Kanu Behl, a graduate of Satyajit Ray Film & Television Institute, earned recognition in Indian cinema as a director with his first independent feature film Titli, which was greatly appreciated by the national and international audience, being screened at the 2014 Cannes Film Festival, Melbourne International Film Festival, Rio de Janeiro International, Zurich Film Festival, Filmfest Hamburg, BFI London Film Festival & the Chicago International Film Festival. He also co-wrote the critically acclaimed 2010 film Love, Sex aur Dhokha(directed by Dibakar Bannerjee), in which he was the chief assistant director. He was also involved in Dibakar Bannerjee’s critically acclaimed black comedy Oye Lucky! Lucky Oye! as an assistant director. In this interview, we discuss with him about his new project Agra, his thoughts on cinema, his approach to it and the prevailing plight of Indian cinema under the current censorship board.
Your new film Agra, as you described in one of your interviews, is about love and madness. A boy falls in love with a girl but then he realizes that she is actually imaginary. Could you please tell us more about your conception of this idea? Also, what has your experience been with your cast and crew till now?
Agra is about love and madness, and at the same time, it is about our idea of sexuality and the physical spaces we live in. How these cramped spaces and vertical lives end up impacting the way we think and perceive on a daily basis. It is about a young man’s escalating inward spiral onto discovering his own sexuality and the transactional nature of relationships.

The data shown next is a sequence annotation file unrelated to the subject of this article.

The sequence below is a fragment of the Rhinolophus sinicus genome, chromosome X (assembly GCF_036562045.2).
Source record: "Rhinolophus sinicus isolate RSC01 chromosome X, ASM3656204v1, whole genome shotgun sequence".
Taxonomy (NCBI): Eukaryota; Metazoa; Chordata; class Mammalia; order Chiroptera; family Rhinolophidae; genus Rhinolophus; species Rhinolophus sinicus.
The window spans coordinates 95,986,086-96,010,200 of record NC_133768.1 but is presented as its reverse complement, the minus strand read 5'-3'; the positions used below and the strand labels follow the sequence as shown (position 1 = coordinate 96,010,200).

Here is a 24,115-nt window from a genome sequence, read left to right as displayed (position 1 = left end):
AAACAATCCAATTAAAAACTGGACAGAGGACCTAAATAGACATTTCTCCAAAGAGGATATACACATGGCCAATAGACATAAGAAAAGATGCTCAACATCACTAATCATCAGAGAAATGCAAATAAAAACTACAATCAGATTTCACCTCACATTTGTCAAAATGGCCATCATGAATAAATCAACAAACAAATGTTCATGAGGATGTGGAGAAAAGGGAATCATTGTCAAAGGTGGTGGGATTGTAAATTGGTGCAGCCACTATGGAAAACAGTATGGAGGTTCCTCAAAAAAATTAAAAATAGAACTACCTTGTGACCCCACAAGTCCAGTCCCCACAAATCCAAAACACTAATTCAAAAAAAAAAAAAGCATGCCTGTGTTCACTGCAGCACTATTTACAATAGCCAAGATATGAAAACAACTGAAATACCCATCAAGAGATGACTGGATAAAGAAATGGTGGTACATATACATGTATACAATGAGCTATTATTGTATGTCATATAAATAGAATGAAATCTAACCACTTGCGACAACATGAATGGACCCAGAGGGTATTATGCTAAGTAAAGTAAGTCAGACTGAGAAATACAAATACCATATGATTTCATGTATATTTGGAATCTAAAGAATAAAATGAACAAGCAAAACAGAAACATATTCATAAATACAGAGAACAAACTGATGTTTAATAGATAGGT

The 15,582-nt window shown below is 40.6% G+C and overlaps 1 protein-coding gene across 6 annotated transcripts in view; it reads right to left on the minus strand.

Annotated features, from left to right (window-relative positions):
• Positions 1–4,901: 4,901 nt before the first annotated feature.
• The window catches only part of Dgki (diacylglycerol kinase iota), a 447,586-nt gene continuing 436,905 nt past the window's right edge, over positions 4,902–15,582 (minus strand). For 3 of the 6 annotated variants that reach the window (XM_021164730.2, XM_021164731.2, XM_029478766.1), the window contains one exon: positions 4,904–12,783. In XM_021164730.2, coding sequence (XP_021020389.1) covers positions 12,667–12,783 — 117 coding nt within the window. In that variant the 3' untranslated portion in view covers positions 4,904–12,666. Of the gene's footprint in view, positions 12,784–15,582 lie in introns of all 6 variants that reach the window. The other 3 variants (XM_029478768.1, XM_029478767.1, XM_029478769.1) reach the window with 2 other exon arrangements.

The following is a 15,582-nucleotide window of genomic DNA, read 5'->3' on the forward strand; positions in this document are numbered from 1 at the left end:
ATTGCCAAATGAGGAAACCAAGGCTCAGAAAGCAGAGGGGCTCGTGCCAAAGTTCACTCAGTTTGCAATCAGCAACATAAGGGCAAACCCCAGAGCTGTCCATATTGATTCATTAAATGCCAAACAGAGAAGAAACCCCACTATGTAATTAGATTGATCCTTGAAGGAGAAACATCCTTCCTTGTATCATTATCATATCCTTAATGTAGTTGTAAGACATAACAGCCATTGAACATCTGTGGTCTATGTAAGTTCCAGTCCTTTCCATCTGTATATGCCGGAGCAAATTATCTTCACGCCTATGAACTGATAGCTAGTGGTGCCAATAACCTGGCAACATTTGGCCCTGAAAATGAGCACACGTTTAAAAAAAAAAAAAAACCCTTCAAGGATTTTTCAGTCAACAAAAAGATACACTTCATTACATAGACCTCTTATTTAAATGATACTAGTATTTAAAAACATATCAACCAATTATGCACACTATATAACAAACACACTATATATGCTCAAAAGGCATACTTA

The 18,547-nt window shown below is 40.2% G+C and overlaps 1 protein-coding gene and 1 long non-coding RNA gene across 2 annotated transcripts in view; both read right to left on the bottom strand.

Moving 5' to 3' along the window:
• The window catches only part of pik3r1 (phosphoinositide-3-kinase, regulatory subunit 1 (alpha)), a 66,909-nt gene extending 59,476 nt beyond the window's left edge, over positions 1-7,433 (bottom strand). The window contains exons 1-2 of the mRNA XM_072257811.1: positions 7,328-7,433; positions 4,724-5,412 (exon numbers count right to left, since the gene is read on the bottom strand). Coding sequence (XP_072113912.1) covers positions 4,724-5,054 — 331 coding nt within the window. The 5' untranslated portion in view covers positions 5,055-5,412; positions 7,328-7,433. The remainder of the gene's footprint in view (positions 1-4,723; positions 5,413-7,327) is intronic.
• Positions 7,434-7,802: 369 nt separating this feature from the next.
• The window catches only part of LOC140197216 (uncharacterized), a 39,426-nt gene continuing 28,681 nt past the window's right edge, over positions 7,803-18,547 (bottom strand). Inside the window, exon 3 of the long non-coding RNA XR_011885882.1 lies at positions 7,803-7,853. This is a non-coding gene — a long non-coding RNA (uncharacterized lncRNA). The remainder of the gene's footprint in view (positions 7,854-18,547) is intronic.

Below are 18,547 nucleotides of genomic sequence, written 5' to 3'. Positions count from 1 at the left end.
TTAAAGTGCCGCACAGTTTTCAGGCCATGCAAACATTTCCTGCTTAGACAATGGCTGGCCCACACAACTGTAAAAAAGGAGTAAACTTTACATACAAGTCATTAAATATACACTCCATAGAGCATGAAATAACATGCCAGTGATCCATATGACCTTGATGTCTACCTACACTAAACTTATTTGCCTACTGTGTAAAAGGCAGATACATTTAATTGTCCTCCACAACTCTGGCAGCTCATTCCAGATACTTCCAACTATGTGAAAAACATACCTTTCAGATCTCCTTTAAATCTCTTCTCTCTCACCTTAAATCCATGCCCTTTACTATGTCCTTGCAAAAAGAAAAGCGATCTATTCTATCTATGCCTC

The film is currently in pre-production and casting is ongoing. The process of working on any film is always the same. The idea is to hopefully be able to keep it alive as a human document and steer it away from being a ‘statement’. To this end, the process of writing, shooting, and editing becomes a collaborative experience where each crewmember walks in with their experiences of the themes that you set out to explore. In that sense, I consider my job as a director only to the extent of setting the rules of exploration and then being able to let everyone roam free to make their own discoveries within those boundaries.
You’ve worked extensively with Dibakar Banerjee, and both your and Dibakar’s films are really making an impact on Indian cinema. However, one cannot fail to ignore the fact that the audience is still stuck on to entertainment pictures rather than experimental or ‘parallel’ cinema, as critics like to put it. How do you plan on taking the cinema that you are making, forward?
I don’t look at my cinema as experimental/parallel at all. I think it’s a trap for any filmmaker to step out and look at their own work as anything else other than the central impulse that is leading them towards wanting to seek the truth within the current work being put together.
I’m working to creating a time-space that is understandable and relatable, and yet intriguing enough to be a conversation with the audience. It does not take its audience for granted. And I have immense faith that when an audience is invited to that sort of an engagement, they always respond and participate. The challenges for reaching out with any piece of work that aspires to do that – in any art form – lie within the already established structures of an existing market designed for maximum consumption.